RALEIGH — Its a baseball axiom as old as the game: when a premier base stealer gets on first base, the saying goes, its as good as a double.
N.C. State freshman Trea Turner may be taking it a step further. When the speedy third baseman gets on base, if there is nobody ahead of him, it can be as good as a triple.
He gets on base, and Ill hear it from our dugout, and I dont hear that much, N.C. State coach Elliott Avent said. But Ill hear our guys says, Thanks for the triple. They have so much confidence in him.
For good reason.
Turner, a 6-foot-1, 171-pounder from Lake Worth, Fla., is rewriting the Wolfpack base-stealing record book. He also is vying for some ACC records already.
Turner tied the ACC single-game record with five steals in a game last weekend at Clemson and has 41 steals for the Wolfpack (26-12) , which is ranked 21st in the nation by Baseball America and is second in the ACCs Atlantic Division after taking two of three from Boston College this weekend.
Turner leads the nations in steals and broke the Wolfpack single-season record of 30 (Kyle Wilson, 2009) in just 31 games. With 15 regular-season games left, the ACC tournament and an almost-certain berth in the NCAA field of 64, the ACCs single season record of 63 -- set by former UNC star Brian Roberts in 1998 -- is within striking distance.
Turner has been clocked at 6.4 seconds in the 60-yard dash and 4.37 seconds in the 40, sprint times that place him in baseball scouts elite category, and his speed and mindset combine to disrupt opponents.
I dont think Brian [Roberts] had Turners pure speed, said John Manuel, Baseball Americas Editor in Chief. The mindset has to be the same. Trea Turner is always looking to go. And hes never satisfied with just stealing second. Every time he gets on base, hes a one-man rally.
Unsung, but not unseen
Turner was not the most heralded player in N.C. States standout recruiting class that entered school last fall. The group was ranked No. 4 in the nation by Baseball America. The best class in the ACC, it was headlined by catcher Brett Austin, a first-round pick who turned down big money to come to college instead of signing a professional contract, and left-handed pitcher Carlos Rodon, who is 7-0 for the Pack and leads the ACC in ERA.
For Turner, not generating publicity was nothing new. In talent-rich Florida, he hit .478 with 25 steals as a senior at Park Vista High but was not listed among the top 100 players in the state.
Growing up, I was always the smallest kid and people never really thought I could do stuff, make it this far, Turner said. I talked to the Clemson coach on the last day [of the series], and he said if he had known about me, he would have talked to me more. That kind of made my day, knowing that all the hard work I have done is paying off.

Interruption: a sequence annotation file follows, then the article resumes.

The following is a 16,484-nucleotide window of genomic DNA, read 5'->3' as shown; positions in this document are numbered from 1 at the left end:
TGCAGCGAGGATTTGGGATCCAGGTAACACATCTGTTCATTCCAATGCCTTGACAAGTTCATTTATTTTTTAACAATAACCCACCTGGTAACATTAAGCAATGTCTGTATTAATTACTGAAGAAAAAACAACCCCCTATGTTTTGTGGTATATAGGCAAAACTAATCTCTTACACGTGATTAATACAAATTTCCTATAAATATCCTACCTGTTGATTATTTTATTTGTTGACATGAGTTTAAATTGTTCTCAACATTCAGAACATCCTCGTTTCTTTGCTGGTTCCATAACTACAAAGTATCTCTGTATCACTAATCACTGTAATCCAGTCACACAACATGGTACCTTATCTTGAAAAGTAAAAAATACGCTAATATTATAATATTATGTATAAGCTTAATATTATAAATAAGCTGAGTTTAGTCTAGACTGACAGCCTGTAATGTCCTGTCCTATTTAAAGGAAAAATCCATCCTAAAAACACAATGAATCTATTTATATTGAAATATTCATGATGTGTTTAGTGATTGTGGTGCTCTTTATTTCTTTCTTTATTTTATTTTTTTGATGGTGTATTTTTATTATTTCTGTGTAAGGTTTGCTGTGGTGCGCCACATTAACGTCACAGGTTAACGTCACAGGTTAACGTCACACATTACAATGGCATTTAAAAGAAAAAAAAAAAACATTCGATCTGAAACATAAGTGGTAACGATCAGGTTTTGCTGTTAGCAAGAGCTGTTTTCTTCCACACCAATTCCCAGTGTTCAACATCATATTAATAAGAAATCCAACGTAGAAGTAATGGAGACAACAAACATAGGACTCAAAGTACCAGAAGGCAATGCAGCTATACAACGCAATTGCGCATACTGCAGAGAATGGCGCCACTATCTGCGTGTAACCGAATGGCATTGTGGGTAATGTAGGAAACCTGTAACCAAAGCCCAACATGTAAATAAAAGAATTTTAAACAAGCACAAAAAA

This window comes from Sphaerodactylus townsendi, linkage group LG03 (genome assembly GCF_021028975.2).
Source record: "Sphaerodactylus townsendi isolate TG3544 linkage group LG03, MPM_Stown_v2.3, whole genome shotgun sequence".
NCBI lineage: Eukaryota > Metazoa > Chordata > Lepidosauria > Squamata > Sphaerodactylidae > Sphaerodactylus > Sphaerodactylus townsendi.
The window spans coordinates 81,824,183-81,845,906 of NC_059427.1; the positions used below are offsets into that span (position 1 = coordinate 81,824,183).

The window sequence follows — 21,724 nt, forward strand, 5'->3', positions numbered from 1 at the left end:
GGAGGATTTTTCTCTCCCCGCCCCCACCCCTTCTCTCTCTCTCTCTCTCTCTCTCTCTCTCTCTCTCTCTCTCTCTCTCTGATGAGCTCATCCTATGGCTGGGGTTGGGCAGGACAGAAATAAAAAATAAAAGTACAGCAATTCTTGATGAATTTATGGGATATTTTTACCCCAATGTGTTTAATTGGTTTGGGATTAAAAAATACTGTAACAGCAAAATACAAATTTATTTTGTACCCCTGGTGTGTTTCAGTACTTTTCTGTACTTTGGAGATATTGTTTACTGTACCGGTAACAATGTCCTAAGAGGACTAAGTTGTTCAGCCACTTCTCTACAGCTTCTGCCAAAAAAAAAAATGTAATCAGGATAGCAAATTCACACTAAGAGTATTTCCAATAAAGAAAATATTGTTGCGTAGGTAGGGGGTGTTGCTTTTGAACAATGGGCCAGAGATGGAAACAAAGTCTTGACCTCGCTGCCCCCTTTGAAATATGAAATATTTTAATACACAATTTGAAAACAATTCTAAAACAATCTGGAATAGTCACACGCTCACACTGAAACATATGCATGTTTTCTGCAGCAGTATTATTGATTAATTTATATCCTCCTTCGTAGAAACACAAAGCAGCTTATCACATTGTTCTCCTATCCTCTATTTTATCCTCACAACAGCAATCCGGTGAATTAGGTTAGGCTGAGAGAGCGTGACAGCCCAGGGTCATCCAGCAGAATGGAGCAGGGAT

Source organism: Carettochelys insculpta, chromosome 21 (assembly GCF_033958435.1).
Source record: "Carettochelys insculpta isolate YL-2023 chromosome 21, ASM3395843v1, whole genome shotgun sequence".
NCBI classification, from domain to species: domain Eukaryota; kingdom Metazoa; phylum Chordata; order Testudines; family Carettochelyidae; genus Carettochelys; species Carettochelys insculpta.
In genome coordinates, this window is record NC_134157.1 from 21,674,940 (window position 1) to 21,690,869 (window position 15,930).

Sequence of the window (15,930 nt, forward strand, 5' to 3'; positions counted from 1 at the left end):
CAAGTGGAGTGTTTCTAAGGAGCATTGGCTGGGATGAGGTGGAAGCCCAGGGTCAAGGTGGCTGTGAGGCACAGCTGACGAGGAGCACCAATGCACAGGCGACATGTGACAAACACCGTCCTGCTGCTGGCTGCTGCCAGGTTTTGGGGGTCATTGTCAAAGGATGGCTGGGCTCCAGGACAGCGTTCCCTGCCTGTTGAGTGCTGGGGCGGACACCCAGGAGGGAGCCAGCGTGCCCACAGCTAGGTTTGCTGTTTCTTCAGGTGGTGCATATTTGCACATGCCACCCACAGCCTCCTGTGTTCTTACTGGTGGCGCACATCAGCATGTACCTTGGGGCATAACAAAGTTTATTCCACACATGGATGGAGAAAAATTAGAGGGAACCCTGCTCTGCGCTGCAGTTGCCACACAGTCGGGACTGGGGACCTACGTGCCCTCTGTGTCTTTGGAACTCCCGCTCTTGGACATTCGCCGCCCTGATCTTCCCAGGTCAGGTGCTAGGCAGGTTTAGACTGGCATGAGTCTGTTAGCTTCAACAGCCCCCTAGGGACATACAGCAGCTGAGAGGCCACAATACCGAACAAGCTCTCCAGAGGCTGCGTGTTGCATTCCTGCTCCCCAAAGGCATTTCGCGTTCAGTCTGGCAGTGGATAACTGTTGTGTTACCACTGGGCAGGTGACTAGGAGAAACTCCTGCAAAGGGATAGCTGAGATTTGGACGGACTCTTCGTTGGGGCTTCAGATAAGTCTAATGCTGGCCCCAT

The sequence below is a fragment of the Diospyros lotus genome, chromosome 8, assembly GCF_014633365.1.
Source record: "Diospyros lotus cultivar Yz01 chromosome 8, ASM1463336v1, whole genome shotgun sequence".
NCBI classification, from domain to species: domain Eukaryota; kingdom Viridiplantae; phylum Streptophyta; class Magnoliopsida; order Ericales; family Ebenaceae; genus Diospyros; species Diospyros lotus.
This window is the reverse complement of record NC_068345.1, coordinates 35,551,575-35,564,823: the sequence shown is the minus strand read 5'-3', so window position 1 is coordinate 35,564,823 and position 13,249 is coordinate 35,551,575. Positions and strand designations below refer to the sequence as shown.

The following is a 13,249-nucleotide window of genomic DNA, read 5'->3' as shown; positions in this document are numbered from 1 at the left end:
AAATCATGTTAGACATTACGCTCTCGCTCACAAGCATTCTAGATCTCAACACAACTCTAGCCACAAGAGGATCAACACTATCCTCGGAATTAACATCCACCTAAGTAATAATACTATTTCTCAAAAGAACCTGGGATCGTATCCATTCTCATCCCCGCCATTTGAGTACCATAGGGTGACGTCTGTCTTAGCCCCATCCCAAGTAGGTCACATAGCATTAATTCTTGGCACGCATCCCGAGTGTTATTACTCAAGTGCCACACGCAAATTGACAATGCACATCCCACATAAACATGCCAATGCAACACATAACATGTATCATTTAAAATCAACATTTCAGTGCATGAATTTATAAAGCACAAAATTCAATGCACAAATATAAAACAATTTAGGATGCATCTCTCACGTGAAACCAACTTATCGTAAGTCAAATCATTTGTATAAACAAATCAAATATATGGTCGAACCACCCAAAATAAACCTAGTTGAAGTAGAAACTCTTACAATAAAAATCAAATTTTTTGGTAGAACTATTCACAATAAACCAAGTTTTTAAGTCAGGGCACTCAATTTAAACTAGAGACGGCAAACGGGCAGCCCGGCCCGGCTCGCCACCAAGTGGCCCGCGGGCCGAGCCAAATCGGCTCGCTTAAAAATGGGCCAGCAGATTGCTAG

The Pittsburgh Pirates drafted Turner in the 20th round last June, but he stuck with the Pack, one only two Division I programs to recruit him.
I wanted to play in the ACC, and both the baseball and the academics [at N.C. State] were perfect for me, said Turner, a chemical engineering major.
Turner has been caught stealing only twice this season, both times when the pitcher threw behind him after he had already taken a step toward second. No catcher has been able to throw him out this season.
Sparking the Wolfpack
Turner, the Wolfpacks leadoff batter, has been the catalyst for an N.C. State offense that has scored 280 runs (7.4 per game), second in the ACC to Virginias 297.
Hes a game-changer, no doubt about it, Avent said. He has no fear any good base stealer has got to have that ingredient. But he calculates everything the number of looks the pitcher is going to give him, the pitchers time to the plate. He considers whether or not he thinks the other team is ready to make the play, the pressure of the game. He thinks its always on the other team, its never on him.
When Turner gets on base, it makes things happen for the batters who follow him. Shortstop Chris Diaz bats second for the Wolfpack and is hitting a team-high .372.
Turner is not just having an impact on the basepaths, though. He has played well at third base and can hurt opponents with his bat as well as his speed. He went 5-for-5 against Boston College on Saturday in the final game of the series to cap a 10-for-18 week that raised his batting average to .355, second on the team.
I would like to be known for more than just being fast, Turner said. I would like to be known as more of an all-around player, not just some that can run. Coach [Brian] Ward and Coach Hart worked with me on what I needed to do with my swing. I fixed a lot of things, and I think that has helped me bring my average up.
For Avent, Turner is more than an all-around player.
Every time I am around him, I am amazed at how smart a player he is, Avent said. He does so many good things. He has a great confidence in himself, but its a quiet confidence. He just does his job and keeps getting better and better. Hes creating things every time he gets on base.
And making his mark, one stolen base at a time.